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Marginal costs of abating greenhouse gases in the global ruminant livestock sector

Author

Listed:
  • B. Henderson

    () (UN Food and Agriculture Organization
    Commonwealth Scientific and Industrial Research Organization, Queensland Bioscience Precinct)

  • A. Falcucci

    () (UN Food and Agriculture Organization)

  • A. Mottet

    () (UN Food and Agriculture Organization)

  • L. Early

    () (UN Food and Agriculture Organization)

  • B. Werner

    () (UN Food and Agriculture Organization)

  • H. Steinfeld

    () (UN Food and Agriculture Organization)

  • P. Gerber

    () (UN Food and Agriculture Organization
    Wageningen University)

Abstract

Abstract Livestock [inclusive of ruminant species, namely cattle (Bos Taurus and Bos indicus), sheep (Ovis aries), goats (Capra hircus), and buffaloes (Bubalus bubalis), and non-ruminant species, namely pigs (Sus scrofa domesticus) and chickens (Gallus domesticus)] are both affected by climate change and contribute as much as 14.5 % of global anthropogenic greenhouse gas (GHG) emissions, most of which is from ruminant animals (Gerber et al. 2013). This study aims to estimate the marginal costs of reducing GHG emissions for a selection of practices in the ruminant livestock sector (inclusive of the major ruminant species—cattle, sheep, and goats) globally. It advances on previous assessments by calculating marginal costs rather than commonly reported average costs of abatement and can thus provide insights about abatement responses at different carbon prices. We selected the most promising abatement options based on their effectiveness and feasibility. Improved grazing management and legume sowing are the main practices assessed in grazing systems. The urea (CO(NH2)2) treatment of crop straws is the main practice applied in mixed crop–livestock systems, while the feeding of dietary lipids and nitrates are confined to more intensive production systems. These practices were estimated to reduce emissions by up to 379 metric megatons of carbon dioxide (CO2) equivalent emissions per year (MtCO2-eq yr−1). Two thirds of this reduction was estimated to be possible at a carbon price of 20 US dollars per metric ton of CO2 equivalent emissions ($20 tCO2-eq−1). This study also provides strategic guidance as to where abatement efforts could be most cost effectively targeted. For example, improved grazing management was particularly cost effective in Latin America and Sub-Saharan Africa, while legume sowing appeared to work best in Western Europe and Latin America.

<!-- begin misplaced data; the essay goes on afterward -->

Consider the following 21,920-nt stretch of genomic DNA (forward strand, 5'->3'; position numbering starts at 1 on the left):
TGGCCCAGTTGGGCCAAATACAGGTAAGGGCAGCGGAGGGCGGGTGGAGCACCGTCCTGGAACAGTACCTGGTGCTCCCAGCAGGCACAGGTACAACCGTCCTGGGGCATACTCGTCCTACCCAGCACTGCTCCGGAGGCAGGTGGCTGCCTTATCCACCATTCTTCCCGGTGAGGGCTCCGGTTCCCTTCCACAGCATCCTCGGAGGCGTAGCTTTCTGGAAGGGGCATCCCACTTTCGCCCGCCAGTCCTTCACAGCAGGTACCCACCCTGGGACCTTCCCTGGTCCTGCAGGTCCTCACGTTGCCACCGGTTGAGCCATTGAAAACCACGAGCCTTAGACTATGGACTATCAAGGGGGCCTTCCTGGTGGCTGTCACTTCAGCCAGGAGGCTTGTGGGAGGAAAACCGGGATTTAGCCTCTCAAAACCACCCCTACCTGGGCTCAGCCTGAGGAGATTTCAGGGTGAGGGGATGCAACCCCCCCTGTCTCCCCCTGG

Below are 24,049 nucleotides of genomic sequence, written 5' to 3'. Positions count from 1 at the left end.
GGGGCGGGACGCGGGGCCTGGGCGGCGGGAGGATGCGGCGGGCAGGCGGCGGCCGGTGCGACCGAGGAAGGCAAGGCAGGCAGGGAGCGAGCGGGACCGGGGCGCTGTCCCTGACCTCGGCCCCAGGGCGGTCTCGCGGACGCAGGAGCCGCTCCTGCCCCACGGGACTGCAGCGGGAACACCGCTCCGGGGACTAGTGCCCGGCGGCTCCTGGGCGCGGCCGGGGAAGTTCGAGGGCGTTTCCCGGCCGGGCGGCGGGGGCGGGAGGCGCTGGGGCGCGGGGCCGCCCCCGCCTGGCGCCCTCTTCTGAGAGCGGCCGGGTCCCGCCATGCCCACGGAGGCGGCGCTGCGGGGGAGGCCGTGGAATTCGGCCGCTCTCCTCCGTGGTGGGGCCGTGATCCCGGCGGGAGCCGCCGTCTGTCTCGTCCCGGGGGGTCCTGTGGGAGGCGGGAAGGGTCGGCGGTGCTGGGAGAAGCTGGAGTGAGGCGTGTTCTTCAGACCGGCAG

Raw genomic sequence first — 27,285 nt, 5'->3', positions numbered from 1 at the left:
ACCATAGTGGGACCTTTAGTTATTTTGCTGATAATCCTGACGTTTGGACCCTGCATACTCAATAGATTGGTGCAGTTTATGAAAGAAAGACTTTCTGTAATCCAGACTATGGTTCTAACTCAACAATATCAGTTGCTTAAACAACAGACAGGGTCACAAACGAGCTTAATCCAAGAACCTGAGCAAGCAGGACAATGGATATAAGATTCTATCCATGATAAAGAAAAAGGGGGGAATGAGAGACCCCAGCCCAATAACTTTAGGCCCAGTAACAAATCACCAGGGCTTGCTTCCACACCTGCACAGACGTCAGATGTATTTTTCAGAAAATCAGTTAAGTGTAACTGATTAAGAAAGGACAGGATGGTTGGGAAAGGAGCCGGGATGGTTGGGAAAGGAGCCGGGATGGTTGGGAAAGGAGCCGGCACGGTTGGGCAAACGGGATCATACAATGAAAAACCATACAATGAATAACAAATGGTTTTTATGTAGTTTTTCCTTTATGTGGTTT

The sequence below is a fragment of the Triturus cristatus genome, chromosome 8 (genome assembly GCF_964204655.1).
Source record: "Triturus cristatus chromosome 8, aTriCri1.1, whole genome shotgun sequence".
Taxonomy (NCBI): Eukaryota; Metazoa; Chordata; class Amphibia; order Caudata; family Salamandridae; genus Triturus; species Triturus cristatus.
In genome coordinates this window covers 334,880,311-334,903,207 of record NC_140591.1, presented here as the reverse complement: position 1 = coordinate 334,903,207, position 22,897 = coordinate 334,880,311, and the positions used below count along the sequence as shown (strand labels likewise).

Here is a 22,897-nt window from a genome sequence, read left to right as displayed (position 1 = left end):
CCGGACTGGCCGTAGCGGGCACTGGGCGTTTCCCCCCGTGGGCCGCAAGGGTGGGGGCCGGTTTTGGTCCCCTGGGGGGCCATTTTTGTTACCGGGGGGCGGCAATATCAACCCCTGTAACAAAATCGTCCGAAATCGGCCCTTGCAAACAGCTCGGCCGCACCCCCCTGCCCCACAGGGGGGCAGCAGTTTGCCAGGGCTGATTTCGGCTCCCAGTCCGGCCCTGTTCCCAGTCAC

Suggested Citation

  • B. Henderson & A. Falcucci & A. Mottet & L. Early & B. Werner & H. Steinfeld & P. Gerber, 2017. "Marginal costs of abating greenhouse gases in the global ruminant livestock sector," Mitigation and Adaptation Strategies for Global Change, Springer, vol. 22(1), pages 199-224, January.
  • Handle: RePEc:spr:masfgc:v:22:y:2017:i:1:d:10.1007_s11027-015-9673-9
    DOI: 10.1007/s11027-015-9673-9
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    References listed on IDEAS

    as
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    6. Dominic Moran & Michael Macleod & Eileen Wall & Vera Eory & Alistair McVittie & Andrew Barnes & Robert Rees & Cairistiona F. E. Topp & Andrew Moxey, 2011. "Marginal Abatement Cost Curves for UK Agricultural Greenhouse Gas Emissions," Journal of Agricultural Economics, Wiley Blackwell, vol. 62(1), pages 93-118, February.
    7. Robert H. Beach & Benjamin J. DeAngelo & Steven Rose & Changsheng Li & William Salas & Stephen J. DelGrosso, 2008. "Mitigation potential and costs for global agricultural greenhouse gas emissions-super-1," Agricultural Economics, International Association of Agricultural Economists, vol. 38(2), pages 109-115, March.
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    1. repec:spr:masfgc:v:23:y:2018:i:3:d:10.1007_s11027-017-9743-2 is not listed on IDEAS
    2. repec:spr:masfgc:v:24:y:2019:i:1:d:10.1007_s11027-018-9801-4 is not listed on IDEAS

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